Constructed Wetlands for Wastewater Treatment
Constructed wetlands are purpose built wetlands which are specially designed for the treatment of wastewater. A carefully chosen selection of plants and a specially designed substrate provide the right biological environment for cleansing and reoxygenating the water. These wetlands are modelled on natural wetland systems, but are designed to achieve optimum treatment efficiencies. Natural wetlands and their plant communities have evolved to thrive on nutrient rich, silted waters. They have even been used inadvertently for sewage treatment since the first towns and villages channelled their waste into them.
Wetlands for wastewater treatment are considerably less costly than mechanical treatment systems and have lower running costs. They can be used for a wide variety of applications, including:
- Domestic sewage treatment
- Agricultural washings, wastewaters and field runoff buffers
- Industrial effluents and yard runoff filtration
- Group housing and municipal sewage schemes and sludge disposal
- Landfill runoff and other long-term low maintenance situations
- Urban and road storm-water runoff, for both flow buffering and water filtration
- Mine tailings and metal reclamation
- Stream, river and lake restoration
- Recreational and amenity applications
- Flood control and habitat enhancement
Advantages of Constructed Wetlands for Wastewater Treatment:
Wetlands are relatively inexpensive to install and can have low to zero running costs and electricity requirements, as long as pumps are not needed. Ideally gravity should bring the effluent down to a constructed wetland and then on to the groundwater or stream.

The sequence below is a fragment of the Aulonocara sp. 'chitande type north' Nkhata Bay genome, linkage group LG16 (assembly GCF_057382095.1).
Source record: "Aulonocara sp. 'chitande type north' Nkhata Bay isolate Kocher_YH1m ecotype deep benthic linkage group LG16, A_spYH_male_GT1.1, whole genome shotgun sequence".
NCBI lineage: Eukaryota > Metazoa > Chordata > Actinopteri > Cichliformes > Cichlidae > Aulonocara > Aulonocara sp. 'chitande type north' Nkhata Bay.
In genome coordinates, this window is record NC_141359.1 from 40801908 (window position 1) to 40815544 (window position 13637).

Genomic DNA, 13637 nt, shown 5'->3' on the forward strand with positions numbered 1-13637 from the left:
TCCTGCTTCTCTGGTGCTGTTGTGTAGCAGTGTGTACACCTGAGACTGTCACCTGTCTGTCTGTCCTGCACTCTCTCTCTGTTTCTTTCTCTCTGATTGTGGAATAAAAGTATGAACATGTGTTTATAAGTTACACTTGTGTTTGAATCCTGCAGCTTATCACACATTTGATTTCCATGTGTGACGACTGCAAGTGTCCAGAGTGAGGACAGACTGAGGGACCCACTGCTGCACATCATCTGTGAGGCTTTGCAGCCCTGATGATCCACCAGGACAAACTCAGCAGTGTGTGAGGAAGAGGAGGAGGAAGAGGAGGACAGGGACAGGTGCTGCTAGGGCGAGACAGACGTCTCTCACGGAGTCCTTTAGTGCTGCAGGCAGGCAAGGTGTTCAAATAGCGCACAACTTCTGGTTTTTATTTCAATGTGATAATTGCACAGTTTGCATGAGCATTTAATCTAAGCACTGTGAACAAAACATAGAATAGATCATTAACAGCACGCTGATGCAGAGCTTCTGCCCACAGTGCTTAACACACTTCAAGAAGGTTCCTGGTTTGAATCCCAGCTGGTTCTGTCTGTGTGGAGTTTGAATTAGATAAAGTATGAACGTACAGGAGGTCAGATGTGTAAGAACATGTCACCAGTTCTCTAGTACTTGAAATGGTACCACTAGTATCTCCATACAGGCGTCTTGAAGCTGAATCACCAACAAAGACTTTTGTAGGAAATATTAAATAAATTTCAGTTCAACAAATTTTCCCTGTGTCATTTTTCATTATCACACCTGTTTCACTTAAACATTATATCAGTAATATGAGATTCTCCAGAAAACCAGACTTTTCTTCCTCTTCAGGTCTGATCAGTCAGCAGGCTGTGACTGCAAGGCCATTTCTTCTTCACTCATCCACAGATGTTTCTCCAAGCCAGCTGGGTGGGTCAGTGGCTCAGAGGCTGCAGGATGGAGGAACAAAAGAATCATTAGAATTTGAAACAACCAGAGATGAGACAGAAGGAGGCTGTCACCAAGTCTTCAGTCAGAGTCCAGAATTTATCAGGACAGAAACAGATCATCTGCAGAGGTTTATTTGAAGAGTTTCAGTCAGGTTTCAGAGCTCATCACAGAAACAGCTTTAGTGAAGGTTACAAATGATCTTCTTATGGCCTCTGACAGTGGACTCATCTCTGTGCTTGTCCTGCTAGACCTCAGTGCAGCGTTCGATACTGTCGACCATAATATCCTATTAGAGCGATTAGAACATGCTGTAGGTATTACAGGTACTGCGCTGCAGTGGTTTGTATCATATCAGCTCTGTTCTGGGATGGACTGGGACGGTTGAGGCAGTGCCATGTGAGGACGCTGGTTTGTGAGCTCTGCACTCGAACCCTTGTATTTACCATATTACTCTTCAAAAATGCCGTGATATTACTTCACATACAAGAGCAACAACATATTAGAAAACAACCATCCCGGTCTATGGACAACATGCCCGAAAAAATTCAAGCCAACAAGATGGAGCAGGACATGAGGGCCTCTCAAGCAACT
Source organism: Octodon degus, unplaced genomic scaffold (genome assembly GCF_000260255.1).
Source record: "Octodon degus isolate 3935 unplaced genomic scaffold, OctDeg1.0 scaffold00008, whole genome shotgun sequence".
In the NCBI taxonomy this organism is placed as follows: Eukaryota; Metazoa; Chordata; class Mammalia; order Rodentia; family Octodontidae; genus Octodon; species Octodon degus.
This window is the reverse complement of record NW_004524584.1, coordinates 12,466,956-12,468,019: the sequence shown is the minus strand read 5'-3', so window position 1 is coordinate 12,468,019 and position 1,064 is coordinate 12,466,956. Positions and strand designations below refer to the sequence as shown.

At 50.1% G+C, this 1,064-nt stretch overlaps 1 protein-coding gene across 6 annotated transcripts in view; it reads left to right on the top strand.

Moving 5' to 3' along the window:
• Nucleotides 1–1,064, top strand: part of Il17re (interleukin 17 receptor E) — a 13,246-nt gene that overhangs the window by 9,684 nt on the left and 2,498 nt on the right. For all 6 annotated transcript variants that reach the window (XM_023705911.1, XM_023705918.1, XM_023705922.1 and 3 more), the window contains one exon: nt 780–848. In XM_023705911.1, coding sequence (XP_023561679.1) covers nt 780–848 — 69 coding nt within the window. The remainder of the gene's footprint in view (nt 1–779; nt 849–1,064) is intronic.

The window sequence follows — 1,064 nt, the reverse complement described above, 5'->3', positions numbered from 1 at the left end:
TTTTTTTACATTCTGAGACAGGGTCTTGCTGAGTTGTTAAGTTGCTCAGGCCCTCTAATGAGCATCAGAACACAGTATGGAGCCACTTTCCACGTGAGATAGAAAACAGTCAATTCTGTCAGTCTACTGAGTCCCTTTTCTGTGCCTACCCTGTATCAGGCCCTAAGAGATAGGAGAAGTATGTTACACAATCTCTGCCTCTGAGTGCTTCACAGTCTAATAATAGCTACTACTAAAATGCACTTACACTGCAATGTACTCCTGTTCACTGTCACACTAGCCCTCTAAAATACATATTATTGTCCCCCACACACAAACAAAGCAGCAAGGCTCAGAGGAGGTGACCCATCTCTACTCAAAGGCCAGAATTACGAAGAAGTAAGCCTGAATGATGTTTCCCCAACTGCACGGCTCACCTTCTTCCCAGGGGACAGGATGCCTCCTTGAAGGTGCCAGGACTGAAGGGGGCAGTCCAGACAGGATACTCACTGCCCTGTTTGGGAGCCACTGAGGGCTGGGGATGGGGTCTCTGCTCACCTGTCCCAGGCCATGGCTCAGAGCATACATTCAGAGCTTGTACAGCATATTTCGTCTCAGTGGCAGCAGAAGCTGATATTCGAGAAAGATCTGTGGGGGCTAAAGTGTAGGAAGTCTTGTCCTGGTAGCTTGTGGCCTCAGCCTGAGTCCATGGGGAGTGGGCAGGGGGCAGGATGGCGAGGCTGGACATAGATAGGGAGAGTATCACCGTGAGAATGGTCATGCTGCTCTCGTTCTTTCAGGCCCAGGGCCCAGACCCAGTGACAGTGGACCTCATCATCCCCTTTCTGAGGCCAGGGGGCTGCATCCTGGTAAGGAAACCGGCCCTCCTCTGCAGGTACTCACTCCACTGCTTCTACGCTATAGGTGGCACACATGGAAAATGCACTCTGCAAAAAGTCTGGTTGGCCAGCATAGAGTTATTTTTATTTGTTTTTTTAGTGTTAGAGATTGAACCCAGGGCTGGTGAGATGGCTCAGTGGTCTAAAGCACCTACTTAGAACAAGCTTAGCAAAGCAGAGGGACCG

One of the primary advantages of constructed wetlands over other systems is that they are very adaptable. They can function effectively with a variable waste load (e.g. schools or caravan sites where the usage is seasonal)
They can also fit in around existing or overloaded systems. This means that it is now possible for small towns and villages to treat their wastewater discharges adequately where only a large septic tank may have existed before.
They require no chemicals to operate, thus keeping maintenance costs and inputs to a minimum. However, for situations where low phosphate discharges are required, wetland are excellent at capturing the ferric and alum sludge residues from effluent coming from conventional dosing and settling systems.
They are attractive to look at and can attract a host of birds, dragon-flies and other fauna throughout the year.
Advantages in Summary:
- High treatment efficiency possible.
- Low capital and running costs.
- Minimum maintenance
- Low energy requirements.
- Tolerant of variable loads.
- Beneficial for wildlife.
- Aesthetically pleasing.
- No chemicals necessary.
- Suitable for polishing effluent from existing overloaded systems.
Why Build a Constructed Wetland?